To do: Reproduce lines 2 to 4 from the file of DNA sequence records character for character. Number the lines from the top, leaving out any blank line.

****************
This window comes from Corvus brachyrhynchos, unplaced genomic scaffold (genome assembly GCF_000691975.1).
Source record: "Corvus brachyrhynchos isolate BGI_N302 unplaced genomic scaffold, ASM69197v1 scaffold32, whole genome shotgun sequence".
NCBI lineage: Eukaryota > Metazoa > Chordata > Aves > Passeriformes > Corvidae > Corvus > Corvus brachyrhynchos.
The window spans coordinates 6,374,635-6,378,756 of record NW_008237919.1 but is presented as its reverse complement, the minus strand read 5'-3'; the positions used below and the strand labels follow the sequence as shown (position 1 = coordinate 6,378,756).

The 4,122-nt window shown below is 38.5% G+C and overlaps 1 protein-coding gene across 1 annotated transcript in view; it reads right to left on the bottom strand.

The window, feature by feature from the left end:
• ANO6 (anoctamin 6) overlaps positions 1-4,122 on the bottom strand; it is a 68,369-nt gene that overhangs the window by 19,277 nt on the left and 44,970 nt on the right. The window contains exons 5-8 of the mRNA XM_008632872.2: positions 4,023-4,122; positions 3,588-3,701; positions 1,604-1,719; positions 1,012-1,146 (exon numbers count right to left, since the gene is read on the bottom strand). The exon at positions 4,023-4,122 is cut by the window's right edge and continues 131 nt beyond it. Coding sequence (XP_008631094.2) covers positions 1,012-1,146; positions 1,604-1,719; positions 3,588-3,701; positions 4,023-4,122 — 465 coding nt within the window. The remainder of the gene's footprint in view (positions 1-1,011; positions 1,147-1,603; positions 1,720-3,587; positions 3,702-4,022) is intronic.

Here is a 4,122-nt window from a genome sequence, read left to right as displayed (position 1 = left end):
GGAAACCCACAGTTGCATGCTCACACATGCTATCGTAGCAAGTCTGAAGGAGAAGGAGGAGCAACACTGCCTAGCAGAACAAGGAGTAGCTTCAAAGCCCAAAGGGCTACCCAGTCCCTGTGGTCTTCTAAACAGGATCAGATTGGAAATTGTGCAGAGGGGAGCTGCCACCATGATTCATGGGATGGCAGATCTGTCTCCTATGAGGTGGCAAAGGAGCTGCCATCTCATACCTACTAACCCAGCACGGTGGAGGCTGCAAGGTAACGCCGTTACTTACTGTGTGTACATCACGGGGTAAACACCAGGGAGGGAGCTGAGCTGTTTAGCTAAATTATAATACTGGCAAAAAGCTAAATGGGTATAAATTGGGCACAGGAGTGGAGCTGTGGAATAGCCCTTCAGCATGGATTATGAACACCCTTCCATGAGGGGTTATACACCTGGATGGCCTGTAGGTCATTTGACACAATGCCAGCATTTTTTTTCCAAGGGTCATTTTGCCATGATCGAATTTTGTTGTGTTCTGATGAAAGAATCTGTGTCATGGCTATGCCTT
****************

Source record: "Corvus brachyrhynchos isolate BGI_N302 unplaced genomic scaffold, ASM69197v1 scaffold32, whole genome shotgun sequence".
NCBI lineage: Eukaryota > Metazoa > Chordata > Aves > Passeriformes > Corvidae > Corvus > Corvus brachyrhynchos.
The window spans coordinates 6,374,635-6,378,756 of record NW_008237919.1 but is presented as its reverse complement, the minus strand read 5'-3'; the positions used below and the strand labels follow the sequence as shown (position 1 = coordinate 6,378,756).